Firefighters in St. John's douse chimney fire

Staff ~ The Telegram
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Firefighters in St. John's quickly doused a chimney fire last night.
Emergency workers were called to the Smithville Crescent home around 9 p.m. after a call was received at the 911 centre in St. John's about a chimney fire.
No one was injured.
Firefighters put the fire out quickly, police say this morning, but there was moderate damage to the home.
Police will be looking into the cause of the fire.

Geographic location: St. John's

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Recent comments

  • PATtheCAT
    July 02, 2010 - 13:25

    Oh me god Jim, your some smart by.

  • jim
    July 02, 2010 - 13:22

    Actually Dic I am a certified mason and with WETT certification as well. I build them, I install all types of combustible units and inspect and clean them. And when called upon by insurance I inspect after a fire situation. Most chimmney fires are caused by improper maintainence and I bet that this was the case in this recent fire. Some poor chap who's got a fire going in a fireplace and turned it into a blowtorch due to lack of cleaning. And no, most people who own stoves don't know how to properly clean and inspect chimmneys, liners etc. I've inspected and cleaned enough of them. The most recent post fire I assisted in inspecting was caused by a DIY'er who cleaned his own liner 2x per year, yet in the process over 5 years seperated the liner joint, causing a fire. It's OK to know how to throw a brush down 1x a year. Another is to throw a camera down there on occassion as well. Wind speed and warm temperatures is relevant when a 6 flue is reduced to the diameter size of a pop can due to build up.

  • Duh
    July 02, 2010 - 13:19

    Well jim from ont, you've now learned to be more clear in your posts and to use the proper terminology the first time around. The second thing you've learned is to not make assumptions.

  • Dic
    July 02, 2010 - 13:17

    jim from ont:

    How do you know it was a wood burning unit ? It wasn't mentioned in the article. It could have been oil, coal or wood. If it was wood, it could have been a fireplace or a wood stove. If it was a wood stove 9 chances out of 10 it had a prefab chimney (in order to pass insurance inspection). Most people with wood stoves are knowledgeable enough to check their own chimney, if not they would need a WETT (Wood Energy Technology Transfer) technician or a chimney sweep to check it out for them. A mason would be useless for that.

    I had my wood stove going last night, wind speed is irrelevant, that's what the drafter is for.

  • jim
    July 02, 2010 - 13:14

    yet another example of individuals ligthing a wood burning unit in 80km winds with a chimmney that was perhaps blocked up with creosete. Pehaps if insurance companies demanded copies of required service 1x a year for an inpection and cleaning by a certified mason there would be fewer instances of the above.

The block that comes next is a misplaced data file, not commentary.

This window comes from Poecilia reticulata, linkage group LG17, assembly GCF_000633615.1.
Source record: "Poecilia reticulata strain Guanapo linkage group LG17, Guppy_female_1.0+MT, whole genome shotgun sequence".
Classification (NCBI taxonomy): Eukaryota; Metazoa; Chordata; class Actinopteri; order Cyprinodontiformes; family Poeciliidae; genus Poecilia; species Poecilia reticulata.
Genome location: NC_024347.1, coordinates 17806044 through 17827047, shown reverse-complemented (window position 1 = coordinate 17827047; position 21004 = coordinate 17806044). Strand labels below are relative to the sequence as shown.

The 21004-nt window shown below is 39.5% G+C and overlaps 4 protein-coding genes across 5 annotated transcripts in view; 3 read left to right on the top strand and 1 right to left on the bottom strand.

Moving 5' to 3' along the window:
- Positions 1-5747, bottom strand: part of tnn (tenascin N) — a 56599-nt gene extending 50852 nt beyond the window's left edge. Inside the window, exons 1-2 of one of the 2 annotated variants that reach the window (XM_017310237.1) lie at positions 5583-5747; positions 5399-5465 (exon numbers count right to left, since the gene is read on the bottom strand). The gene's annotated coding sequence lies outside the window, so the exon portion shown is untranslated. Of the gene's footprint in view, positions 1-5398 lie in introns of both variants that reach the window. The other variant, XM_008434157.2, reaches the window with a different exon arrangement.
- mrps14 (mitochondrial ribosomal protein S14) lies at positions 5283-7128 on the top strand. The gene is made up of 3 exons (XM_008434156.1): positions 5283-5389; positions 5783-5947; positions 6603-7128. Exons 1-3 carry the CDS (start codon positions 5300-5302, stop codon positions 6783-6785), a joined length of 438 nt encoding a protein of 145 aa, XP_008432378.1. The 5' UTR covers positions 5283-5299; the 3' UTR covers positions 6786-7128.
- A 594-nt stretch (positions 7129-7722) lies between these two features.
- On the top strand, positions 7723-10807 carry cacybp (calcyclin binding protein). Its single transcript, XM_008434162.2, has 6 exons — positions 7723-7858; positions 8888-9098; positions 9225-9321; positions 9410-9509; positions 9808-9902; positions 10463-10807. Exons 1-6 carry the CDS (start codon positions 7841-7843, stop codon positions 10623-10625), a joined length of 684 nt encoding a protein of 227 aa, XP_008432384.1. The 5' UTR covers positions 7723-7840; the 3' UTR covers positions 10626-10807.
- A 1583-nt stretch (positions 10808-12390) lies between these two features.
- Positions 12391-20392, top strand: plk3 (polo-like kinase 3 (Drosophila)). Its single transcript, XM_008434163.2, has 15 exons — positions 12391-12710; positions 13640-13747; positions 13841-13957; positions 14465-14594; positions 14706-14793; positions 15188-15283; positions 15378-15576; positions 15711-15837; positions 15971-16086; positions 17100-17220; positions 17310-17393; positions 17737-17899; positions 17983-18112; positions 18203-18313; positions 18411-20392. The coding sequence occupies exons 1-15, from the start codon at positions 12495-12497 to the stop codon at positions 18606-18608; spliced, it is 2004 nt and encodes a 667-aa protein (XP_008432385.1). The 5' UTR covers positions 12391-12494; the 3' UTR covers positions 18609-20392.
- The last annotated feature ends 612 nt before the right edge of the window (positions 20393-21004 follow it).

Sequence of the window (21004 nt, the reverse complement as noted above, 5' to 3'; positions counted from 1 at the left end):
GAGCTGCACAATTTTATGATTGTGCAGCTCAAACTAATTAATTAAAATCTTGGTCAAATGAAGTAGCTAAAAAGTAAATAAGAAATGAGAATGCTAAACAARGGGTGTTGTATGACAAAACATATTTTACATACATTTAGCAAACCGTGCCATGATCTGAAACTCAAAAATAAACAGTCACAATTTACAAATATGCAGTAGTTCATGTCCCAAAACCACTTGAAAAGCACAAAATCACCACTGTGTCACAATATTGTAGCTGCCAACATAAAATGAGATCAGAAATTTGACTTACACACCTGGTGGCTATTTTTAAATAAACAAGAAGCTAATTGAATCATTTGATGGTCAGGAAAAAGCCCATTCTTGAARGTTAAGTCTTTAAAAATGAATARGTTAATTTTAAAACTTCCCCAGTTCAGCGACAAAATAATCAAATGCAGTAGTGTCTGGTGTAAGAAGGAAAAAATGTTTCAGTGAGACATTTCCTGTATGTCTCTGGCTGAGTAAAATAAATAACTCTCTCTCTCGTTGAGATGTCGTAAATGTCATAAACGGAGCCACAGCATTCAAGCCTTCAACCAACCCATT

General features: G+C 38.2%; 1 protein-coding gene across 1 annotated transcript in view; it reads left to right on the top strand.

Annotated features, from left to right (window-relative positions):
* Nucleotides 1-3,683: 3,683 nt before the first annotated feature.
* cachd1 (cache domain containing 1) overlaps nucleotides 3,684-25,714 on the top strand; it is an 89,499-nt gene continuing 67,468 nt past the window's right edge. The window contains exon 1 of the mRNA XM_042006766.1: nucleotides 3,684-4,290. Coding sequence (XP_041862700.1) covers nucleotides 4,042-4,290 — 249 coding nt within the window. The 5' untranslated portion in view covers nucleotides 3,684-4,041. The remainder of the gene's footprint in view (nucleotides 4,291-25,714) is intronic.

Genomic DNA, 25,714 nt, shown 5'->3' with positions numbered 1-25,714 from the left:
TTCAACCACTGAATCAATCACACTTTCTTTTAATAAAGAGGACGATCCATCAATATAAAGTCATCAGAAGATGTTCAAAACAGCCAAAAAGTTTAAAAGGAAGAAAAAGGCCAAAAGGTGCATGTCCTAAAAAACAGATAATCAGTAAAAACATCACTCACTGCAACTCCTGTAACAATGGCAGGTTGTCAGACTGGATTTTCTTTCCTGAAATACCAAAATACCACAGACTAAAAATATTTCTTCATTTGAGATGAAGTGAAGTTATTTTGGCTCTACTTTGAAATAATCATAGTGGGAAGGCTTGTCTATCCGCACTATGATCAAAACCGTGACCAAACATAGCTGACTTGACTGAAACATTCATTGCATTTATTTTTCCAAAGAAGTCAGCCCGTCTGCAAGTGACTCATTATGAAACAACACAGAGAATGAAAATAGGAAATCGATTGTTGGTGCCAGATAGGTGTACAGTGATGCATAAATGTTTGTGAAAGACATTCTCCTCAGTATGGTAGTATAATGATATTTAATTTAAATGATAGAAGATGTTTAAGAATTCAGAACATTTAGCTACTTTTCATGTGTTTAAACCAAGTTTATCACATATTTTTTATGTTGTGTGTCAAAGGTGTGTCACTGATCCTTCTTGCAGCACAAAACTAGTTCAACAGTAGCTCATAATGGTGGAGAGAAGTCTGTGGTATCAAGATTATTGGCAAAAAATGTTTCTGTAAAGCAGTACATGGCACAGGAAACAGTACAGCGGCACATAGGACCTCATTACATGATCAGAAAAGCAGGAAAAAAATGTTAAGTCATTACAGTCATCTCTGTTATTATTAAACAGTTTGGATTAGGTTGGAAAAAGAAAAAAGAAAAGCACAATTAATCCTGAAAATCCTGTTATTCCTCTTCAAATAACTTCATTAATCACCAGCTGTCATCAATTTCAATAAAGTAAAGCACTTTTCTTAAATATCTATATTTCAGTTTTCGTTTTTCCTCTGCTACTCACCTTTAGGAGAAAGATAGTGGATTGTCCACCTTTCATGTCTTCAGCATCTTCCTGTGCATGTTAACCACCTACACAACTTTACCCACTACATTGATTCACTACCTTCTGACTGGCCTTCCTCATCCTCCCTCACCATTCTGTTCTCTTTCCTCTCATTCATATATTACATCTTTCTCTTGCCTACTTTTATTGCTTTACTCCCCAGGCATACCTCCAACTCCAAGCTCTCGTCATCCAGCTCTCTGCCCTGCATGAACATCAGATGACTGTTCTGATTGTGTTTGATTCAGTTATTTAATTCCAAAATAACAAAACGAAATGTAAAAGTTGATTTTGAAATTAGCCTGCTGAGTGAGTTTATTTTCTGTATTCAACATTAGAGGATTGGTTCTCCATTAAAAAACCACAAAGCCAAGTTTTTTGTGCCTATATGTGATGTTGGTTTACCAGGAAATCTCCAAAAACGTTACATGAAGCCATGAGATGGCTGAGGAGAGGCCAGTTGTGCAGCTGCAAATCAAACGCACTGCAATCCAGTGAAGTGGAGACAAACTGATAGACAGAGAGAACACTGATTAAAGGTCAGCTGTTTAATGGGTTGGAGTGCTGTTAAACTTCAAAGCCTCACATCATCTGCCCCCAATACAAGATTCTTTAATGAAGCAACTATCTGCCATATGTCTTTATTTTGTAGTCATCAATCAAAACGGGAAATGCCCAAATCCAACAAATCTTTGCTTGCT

• PATtheCAT
    July 01, 2010 - 20:12

    Oh me god Jim, your some smart by.

  • jim
    July 01, 2010 - 20:06

    Actually Dic I am a certified mason and with WETT certification as well. I build them, I install all types of combustible units and inspect and clean them. And when called upon by insurance I inspect after a fire situation. Most chimmney fires are caused by improper maintainence and I bet that this was the case in this recent fire. Some poor chap who's got a fire going in a fireplace and turned it into a blowtorch due to lack of cleaning. And no, most people who own stoves don't know how to properly clean and inspect chimmneys, liners etc. I've inspected and cleaned enough of them. The most recent post fire I assisted in inspecting was caused by a DIY'er who cleaned his own liner 2x per year, yet in the process over 5 years seperated the liner joint, causing a fire. It's OK to know how to throw a brush down 1x a year. Another is to throw a camera down there on occassion as well. Wind speed and warm temperatures is relevant when a 6 flue is reduced to the diameter size of a pop can due to build up.

  • Duh
    July 01, 2010 - 20:01

    Well jim from ont, you've now learned to be more clear in your posts and to use the proper terminology the first time around. The second thing you've learned is to not make assumptions.

  • Dic
    July 01, 2010 - 19:58

    jim from ont:

    How do you know it was a wood burning unit ? It wasn't mentioned in the article. It could have been oil, coal or wood. If it was wood, it could have been a fireplace or a wood stove. If it was a wood stove 9 chances out of 10 it had a prefab chimney (in order to pass insurance inspection). Most people with wood stoves are knowledgeable enough to check their own chimney, if not they would need a WETT (Wood Energy Technology Transfer) technician or a chimney sweep to check it out for them. A mason would be useless for that.

    I had my wood stove going last night, wind speed is irrelevant, that's what the drafter is for.

  • jim
    July 01, 2010 - 19:53

    yet another example of individuals ligthing a wood burning unit in 80km winds with a chimmney that was perhaps blocked up with creosete. Pehaps if insurance companies demanded copies of required service 1x a year for an inpection and cleaning by a certified mason there would be fewer instances of the above.